Finally, Piripi Waretini’s powerful invocation described a cosmic umbilical cord connecting heaven to the womb of the earth, generation to generation, and this moment to all of time, as the spirits of his ancestors are manifested in the architecture of his sacred tribal meeting house. His prayer is, as he states, a “spiritual mental physical and personal connection to the land and to the people - beyond darkness into the light of awareness - and then into growth and development -and then onto humility.”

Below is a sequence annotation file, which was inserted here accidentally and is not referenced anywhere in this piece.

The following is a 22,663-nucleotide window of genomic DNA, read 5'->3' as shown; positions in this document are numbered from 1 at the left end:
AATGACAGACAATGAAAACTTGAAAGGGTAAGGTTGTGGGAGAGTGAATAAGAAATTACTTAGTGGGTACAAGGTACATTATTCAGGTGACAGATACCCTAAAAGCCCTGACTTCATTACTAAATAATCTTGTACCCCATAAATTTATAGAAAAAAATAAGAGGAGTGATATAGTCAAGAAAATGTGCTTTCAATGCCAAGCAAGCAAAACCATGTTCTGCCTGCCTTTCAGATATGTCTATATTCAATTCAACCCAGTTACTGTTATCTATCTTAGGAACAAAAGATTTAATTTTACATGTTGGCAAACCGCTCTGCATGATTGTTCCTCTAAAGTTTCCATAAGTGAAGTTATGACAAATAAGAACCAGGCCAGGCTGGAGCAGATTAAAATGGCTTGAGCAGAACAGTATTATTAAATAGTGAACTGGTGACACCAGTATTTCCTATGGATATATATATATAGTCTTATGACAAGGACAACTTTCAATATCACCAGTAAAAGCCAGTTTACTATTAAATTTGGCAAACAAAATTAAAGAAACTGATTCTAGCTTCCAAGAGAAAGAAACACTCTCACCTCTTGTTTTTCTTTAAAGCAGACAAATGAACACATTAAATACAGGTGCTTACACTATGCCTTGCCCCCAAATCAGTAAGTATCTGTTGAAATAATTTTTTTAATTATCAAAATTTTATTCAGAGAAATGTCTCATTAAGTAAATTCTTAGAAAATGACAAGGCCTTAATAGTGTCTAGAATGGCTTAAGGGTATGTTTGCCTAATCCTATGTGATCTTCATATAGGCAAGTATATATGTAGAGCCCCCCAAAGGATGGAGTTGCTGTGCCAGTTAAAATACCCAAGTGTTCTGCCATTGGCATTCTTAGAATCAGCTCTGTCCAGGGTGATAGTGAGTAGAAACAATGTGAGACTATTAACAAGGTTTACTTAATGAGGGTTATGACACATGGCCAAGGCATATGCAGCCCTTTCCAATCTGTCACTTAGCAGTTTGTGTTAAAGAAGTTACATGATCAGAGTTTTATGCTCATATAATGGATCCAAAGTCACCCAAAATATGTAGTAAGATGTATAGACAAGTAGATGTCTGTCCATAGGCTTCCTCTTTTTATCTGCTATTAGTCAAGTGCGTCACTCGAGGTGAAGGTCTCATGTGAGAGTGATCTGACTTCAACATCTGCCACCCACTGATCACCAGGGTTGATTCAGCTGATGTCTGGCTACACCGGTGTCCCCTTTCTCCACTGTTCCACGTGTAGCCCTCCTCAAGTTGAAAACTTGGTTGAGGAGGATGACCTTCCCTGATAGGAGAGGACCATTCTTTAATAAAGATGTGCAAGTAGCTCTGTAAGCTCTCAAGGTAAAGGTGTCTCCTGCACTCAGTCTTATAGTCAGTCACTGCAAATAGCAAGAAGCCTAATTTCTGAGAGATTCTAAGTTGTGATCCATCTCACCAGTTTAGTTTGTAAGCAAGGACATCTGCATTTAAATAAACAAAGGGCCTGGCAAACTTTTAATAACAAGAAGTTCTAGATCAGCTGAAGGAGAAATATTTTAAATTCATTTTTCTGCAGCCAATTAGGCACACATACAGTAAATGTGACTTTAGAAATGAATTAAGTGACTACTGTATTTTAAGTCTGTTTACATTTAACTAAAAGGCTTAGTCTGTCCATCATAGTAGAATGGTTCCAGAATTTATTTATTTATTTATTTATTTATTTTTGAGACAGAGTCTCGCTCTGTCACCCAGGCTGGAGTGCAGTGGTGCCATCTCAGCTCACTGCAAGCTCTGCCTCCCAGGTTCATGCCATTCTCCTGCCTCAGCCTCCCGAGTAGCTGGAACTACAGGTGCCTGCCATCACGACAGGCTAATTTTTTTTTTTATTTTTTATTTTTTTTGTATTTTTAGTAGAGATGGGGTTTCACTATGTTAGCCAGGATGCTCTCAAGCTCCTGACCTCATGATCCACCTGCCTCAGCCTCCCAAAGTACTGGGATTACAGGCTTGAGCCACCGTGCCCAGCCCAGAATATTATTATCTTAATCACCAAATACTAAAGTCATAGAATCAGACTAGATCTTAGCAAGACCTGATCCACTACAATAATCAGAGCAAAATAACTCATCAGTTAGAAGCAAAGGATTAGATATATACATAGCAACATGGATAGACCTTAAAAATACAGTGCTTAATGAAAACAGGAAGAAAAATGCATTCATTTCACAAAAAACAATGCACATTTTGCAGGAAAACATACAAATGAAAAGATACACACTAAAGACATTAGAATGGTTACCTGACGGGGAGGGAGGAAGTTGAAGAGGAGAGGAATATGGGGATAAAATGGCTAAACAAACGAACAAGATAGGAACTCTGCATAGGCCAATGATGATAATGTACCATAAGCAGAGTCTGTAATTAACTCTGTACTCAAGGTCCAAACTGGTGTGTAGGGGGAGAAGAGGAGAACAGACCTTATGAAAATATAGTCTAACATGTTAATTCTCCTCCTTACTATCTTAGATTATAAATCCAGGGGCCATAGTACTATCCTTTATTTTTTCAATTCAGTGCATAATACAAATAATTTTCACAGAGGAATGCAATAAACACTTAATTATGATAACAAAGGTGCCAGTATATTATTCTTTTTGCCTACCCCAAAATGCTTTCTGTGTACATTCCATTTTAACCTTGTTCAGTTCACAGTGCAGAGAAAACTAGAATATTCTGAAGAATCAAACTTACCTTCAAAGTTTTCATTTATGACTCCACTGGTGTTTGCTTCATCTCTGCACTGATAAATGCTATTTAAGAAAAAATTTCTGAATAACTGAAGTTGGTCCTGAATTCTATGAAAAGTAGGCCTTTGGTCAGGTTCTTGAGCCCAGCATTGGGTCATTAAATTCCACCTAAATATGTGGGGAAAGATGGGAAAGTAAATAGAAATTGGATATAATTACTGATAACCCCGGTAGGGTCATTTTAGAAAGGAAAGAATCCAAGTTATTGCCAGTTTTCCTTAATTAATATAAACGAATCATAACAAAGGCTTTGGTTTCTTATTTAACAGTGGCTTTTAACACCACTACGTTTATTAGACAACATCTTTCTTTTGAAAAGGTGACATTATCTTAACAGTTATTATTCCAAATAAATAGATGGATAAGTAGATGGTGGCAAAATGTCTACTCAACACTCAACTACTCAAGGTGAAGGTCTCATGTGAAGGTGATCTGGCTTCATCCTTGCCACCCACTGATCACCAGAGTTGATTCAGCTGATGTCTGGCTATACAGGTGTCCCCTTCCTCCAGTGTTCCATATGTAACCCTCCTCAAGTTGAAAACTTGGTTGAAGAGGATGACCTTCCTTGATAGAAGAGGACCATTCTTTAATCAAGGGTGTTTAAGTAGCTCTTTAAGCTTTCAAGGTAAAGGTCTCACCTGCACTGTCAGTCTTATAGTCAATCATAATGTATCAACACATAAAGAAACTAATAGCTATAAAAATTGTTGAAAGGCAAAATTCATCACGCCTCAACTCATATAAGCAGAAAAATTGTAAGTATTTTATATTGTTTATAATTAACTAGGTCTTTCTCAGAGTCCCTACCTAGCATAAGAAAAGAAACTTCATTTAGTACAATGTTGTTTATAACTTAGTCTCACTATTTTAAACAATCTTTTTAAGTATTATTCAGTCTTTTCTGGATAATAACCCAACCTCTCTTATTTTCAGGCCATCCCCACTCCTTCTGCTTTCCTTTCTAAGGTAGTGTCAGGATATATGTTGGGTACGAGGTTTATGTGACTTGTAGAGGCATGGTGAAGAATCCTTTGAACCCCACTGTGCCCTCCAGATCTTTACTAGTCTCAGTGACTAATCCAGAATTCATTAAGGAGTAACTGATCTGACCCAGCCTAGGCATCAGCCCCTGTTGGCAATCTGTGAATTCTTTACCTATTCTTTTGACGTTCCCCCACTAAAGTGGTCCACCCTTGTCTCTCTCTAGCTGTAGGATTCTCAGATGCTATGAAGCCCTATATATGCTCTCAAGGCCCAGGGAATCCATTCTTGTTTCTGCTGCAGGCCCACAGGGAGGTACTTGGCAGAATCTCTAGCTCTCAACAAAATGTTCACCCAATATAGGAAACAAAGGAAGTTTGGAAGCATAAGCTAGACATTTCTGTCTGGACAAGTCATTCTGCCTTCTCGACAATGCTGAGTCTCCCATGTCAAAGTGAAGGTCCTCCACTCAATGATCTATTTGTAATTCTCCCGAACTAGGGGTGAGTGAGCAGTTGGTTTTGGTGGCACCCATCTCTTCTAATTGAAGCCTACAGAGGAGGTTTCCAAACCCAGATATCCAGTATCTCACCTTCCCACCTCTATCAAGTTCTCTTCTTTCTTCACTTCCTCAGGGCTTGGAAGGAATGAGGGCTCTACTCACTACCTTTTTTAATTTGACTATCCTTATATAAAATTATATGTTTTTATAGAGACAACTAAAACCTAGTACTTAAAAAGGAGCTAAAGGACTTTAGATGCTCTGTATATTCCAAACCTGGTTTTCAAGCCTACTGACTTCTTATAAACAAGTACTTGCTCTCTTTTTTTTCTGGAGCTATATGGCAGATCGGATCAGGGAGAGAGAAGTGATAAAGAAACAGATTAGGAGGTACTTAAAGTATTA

Sacred meetinghouse, photo courtesy of Piripi Kingi Waretini, 2024

Thus the “climatological imperative” is not one imposed by the human mind onto an external, statistically manageable universe; rather, it is one that sublimates from the biogeochemical and then precipitates through the cosmopolitical as the mounting pressure of emergent-cy. The possibility of such an imperative is that, regardless of our social, political and scientific paralysis, material being continues to reshape the dialogue, even as we try to make sense of it. From this rich series of conversations, one thing is clear: the climatological imperative cannot be approached from a single position, rather it is only through a constellation of voices, resonating through all kinds of material being, that we might begin to embrace real change.